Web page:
Family History as a Tool for Detecting Children at Risk for Diabetes and Cardiovascular Disease
Diabetes and most types of cardiovascular disease typically emerge in adulthood, but studies have shown that the risk for these diseases might be apparent in childhood. Family history might be a useful tool in assessing and reducing that risk.
Based on 2007 estimates, in the United States, more than 23 million adults (older than 20 years of age) and more than 186,000 young people have diabetes. About 1.6 million individuals with diabetes are newly diagnosed each year.
Cardiovascular disease (CVD)—which includes heart disease and stroke—affects about 81 million adults, according to estimates published in 2010 by the American Heart Association. Heart disease is the leading cause of death overall; stroke is the third leading cause. About 10% of adolescents 12–19 years of age have a high overall cholesterol level, a risk factor for CVD.
Several studies show that risk factors for type 2 diabetes or CVD can be found in childhood, even though these disorders usually do not emerge until adulthood. The number of children with type 2 diabetes and distinctly elevated risk factors for CVD is rising.
Diabetes and CVD share risk factors. So, increased risk for one disease might mean higher risk for the other. Shared risk factors such as overweight and impaired glucose metabolism are growing more and more common among children and adolescents.
For both diseases, among adults, onset might be prevented or delayed with changes in diet and physical activity and use of medication. Among children, several programs have changed knowledge, attitudes, and behaviors that might reduce risk factors for diabetes and CVD.
Guidelines from the American Diabetes Association, American Heart Association, and National Cholesterol Education Program include family history among the factors to consider in assessing disease risk and deciding about screening and treatment.
Several studies have shown family history to be an independent risk factor for diabetes. People who have one or more parents, siblings, or children with diabetes are 2 to 6 times more likely to have the disease than are people with no affected relatives.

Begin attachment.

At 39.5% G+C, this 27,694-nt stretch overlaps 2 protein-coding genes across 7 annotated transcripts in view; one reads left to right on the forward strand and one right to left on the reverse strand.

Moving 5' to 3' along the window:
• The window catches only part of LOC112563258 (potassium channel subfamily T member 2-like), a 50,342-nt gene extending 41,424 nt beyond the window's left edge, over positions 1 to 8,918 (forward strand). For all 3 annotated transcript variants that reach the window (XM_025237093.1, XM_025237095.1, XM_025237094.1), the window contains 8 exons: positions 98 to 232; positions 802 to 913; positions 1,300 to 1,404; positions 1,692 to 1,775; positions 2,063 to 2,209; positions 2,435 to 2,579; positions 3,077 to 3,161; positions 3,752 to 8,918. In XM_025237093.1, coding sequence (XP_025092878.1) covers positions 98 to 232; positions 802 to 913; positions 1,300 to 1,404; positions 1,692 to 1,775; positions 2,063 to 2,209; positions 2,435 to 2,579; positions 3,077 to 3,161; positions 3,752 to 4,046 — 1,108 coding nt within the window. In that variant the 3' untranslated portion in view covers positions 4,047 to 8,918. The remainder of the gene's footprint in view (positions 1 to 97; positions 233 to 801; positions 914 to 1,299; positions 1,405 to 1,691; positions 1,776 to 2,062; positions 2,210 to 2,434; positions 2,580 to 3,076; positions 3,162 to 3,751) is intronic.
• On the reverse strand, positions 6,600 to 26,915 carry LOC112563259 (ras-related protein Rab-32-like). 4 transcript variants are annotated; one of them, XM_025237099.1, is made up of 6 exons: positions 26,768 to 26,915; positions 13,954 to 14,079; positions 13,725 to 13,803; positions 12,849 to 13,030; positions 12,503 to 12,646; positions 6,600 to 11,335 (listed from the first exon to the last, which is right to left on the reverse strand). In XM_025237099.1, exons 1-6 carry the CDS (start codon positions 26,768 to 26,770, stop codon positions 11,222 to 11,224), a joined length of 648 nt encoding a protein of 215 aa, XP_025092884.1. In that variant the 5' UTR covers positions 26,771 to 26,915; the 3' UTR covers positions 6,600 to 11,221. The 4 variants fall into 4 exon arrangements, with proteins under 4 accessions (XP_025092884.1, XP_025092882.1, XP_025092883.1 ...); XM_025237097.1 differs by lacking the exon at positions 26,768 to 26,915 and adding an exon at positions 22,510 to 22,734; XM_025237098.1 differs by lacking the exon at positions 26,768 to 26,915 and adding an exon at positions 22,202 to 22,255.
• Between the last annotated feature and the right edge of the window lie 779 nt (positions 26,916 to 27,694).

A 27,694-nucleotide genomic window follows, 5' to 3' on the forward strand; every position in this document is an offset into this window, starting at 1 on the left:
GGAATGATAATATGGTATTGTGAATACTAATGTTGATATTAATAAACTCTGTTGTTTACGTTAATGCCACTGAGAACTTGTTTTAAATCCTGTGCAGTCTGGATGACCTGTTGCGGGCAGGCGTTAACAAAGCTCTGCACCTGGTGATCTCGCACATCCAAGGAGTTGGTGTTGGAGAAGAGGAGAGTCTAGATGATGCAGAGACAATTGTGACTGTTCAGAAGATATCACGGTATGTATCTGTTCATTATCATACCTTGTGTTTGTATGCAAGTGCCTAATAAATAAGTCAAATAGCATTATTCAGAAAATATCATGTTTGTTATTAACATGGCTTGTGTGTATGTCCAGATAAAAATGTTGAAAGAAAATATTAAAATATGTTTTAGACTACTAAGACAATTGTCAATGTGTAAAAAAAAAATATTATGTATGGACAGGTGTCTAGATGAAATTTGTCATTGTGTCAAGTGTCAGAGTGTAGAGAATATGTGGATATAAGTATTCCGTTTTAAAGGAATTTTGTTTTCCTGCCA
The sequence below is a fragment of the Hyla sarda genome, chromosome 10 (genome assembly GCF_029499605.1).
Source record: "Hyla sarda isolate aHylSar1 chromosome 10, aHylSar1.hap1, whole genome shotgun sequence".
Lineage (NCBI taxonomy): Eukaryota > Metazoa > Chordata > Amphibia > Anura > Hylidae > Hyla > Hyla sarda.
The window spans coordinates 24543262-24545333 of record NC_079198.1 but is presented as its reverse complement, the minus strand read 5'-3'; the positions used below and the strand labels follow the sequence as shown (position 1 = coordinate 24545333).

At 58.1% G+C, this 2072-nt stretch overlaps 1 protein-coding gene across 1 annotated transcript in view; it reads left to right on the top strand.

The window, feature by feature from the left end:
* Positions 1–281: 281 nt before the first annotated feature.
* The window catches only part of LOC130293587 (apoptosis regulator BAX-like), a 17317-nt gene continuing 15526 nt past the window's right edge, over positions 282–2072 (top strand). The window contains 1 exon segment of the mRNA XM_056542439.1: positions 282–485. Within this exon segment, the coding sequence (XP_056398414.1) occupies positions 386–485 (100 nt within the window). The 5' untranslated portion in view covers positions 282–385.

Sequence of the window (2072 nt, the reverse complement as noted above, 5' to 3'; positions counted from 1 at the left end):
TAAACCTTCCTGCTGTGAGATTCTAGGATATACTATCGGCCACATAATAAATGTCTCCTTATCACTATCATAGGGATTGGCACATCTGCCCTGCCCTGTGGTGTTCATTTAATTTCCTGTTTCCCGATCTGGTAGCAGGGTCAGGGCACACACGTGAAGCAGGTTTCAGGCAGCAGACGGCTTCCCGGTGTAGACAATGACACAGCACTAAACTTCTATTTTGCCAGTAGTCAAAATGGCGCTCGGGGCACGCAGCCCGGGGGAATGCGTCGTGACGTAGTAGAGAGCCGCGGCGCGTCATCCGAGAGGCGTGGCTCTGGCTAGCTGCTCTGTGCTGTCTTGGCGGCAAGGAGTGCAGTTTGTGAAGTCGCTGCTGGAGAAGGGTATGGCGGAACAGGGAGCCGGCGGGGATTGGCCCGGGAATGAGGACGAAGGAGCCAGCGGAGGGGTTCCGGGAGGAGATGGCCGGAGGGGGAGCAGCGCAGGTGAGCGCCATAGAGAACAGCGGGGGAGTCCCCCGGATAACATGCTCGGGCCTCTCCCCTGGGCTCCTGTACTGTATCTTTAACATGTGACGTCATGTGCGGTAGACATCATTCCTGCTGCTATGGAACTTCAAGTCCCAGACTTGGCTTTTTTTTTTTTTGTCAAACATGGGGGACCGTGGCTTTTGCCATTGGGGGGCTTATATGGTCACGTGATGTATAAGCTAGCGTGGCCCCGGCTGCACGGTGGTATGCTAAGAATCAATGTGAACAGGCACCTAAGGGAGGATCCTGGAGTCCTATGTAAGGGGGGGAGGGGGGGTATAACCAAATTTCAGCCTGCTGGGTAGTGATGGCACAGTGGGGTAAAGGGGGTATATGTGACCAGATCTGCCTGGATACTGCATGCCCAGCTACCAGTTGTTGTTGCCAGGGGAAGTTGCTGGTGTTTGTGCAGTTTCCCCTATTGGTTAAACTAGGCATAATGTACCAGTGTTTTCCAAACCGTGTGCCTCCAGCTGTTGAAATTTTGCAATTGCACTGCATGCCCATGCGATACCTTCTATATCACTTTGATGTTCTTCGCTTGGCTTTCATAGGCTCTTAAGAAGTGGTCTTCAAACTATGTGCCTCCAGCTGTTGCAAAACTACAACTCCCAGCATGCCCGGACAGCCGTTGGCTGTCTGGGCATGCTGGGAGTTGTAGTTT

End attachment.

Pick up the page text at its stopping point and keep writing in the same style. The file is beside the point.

Family history is also an established risk factor for CVD. In one large study, the 14% of families that had a known family history for heart disease accounted for 72% of cases of early heart disease (before age 55).
Strong evidence shows that youth with a family history of CVD and diabetes already show signs of the diseases. Family history can be part of the approach to screening for children at risk of CVD and diabetes and should be part of prevention campaigns aimed at reducing the burden of these diseases and their risk factors in children.
Much research is needed to find the most effective ways to use family history in strategies to screen for and prevent diabetes and CVD, particularly among children and young adults. Questions remain about practical, ethical, and legal aspects of screening for diseases that, in children, might take many years to emerge. If family history improves risk assessment, and if studies show that screening and early intervention can prevent these diseases, clinicians and parents might be more willing to view family history as an important risk factor in children and start intervening earlier.
For More Information
For more information, please see the following Pediatrics supplement article:
- Centers for Disease Control and Prevention
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